Tracking smoke from a forest fire, ticking off the seconds between thunderclaps and lightning bolts, measuring the 0.05 inches of July rain in Bastrop, Texas, these are the moments when weather transcends “setting.” Weather becomes narrative; becomes character. This upgrade from background to foreground can extend, Charles Baxter argues, to that other too-often-unimaginative element of setting: objects. He begs forgiveness for “the appearance of whimsy of lunacy” in suggesting, in his essay  “Talking Forks,” that sentience is a quality possessed by some objects in fictional worlds. Instead providing an inert backdrop against which characters act, he asserts that “the objects and things surrounding fictional characters have the same status and energy as the characters themselves.” Objects are not limited to the dull task of reflection, he says, and their expressiveness is far from whimsical. Objects as subjects serve the important function of cutting humans down to size, reminding readers of the true scale of the world and returning to us a welcome and necessary regard for its immensity. Long live the talking fork!

Baxter concludes his essay on the inner life of objects by noting the apples that have been falling outside his window as he writes. “Before the sound of that impact, there is a breath, a swish, as the fruit drops through the branches and leaves. It is not a sigh, but it sounds like one.” The sound is unrelated to how he feels, yet he counts the drops (eighteen) anyway. Counting these sounds is like one-eyed scanning the sky for rain, as if the loosening apples were weather. For either wind or ripeness has made them fall.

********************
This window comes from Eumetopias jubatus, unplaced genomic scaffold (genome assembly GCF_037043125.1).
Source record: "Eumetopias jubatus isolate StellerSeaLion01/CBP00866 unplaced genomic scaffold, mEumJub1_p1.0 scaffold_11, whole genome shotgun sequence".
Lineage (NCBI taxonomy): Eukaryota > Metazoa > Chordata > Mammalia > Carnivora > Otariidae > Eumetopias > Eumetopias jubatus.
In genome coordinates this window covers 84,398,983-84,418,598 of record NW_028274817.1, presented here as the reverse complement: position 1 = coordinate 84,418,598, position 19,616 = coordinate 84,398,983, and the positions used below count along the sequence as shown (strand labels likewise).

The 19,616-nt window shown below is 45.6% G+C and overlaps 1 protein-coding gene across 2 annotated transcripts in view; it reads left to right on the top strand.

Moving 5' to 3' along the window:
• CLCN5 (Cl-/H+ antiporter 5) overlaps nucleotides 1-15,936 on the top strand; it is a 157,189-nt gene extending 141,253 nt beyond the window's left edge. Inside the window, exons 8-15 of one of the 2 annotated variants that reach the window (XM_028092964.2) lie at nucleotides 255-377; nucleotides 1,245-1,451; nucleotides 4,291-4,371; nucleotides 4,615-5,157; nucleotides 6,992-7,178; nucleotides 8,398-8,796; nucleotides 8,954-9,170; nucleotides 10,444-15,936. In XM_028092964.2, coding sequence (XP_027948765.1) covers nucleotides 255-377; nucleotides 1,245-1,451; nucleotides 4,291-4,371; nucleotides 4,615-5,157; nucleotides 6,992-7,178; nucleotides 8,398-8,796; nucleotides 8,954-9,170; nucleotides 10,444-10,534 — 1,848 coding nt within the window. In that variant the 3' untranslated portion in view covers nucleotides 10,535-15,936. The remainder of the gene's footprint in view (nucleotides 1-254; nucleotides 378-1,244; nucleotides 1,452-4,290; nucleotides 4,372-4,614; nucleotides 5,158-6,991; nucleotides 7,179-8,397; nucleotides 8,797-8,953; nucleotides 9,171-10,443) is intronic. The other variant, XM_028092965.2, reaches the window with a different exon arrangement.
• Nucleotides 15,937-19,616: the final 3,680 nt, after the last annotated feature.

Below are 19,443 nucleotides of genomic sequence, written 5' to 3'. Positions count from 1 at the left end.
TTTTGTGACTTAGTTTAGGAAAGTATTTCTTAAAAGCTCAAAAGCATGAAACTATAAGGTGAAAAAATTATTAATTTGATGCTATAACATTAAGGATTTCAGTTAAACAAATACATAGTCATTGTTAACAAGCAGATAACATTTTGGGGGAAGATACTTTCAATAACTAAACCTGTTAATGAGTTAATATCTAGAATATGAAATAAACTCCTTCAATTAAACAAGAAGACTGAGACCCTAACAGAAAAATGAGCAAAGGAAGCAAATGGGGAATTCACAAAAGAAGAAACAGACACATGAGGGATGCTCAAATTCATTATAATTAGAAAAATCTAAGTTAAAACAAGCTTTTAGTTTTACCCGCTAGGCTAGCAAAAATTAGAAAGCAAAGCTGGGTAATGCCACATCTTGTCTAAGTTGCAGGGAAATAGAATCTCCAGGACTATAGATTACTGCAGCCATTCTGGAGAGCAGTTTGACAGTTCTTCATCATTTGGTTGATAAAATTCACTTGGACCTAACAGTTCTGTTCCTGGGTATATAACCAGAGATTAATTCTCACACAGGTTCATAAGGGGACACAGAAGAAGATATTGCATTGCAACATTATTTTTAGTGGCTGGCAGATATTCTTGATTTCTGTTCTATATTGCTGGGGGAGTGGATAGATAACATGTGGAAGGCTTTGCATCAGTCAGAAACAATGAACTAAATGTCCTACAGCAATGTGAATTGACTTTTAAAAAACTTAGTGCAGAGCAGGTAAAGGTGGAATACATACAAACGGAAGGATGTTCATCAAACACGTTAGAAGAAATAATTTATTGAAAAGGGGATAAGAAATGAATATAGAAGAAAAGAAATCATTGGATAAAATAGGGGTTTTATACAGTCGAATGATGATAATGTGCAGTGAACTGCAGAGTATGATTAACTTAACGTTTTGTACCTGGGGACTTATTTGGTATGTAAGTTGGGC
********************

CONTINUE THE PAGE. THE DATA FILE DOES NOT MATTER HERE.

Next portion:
If we can accept the observational and emotive power of objects (in fiction, at least), we can easily assert the fundamental energy and action of nature gardens, garden parties, octagonal houses, art deco houses, middlebrow London strip clubs, Kenyan matatus, and insane asylums—just a few of the many “settings” in the poems, essays, and stories in this issue. These places—structures of the handmade world where we live our lives, sometimes dreaming and reading about other lives in other worlds—speak to us in subtle, crucial ways.

It is hard to resist articulating, or at minimum searching for, a unifying theme for this second issue of The Common, especially when the architecture of the physical world leaps out as it does from these pages. But unification is not the point, far from it. Our goal is to publish the world in all its diversity and idiosyncrasy. To venture—leisurely and dreamily, or scuttling crab-like—through a cloudburst of rain and out the other side.

—Jennifer Acker


Jennifer Acker is the Editor in Chief of The Common. She has an MFA in fiction and literature from the Bennington Writing Seminars. She is a visiting lecturer at Amherst College, and in 2012-13 she was a Faculty Fellow at New York University Abu Dhabi.

[Purchase your copy of Issue 02 here.]

The Common Statement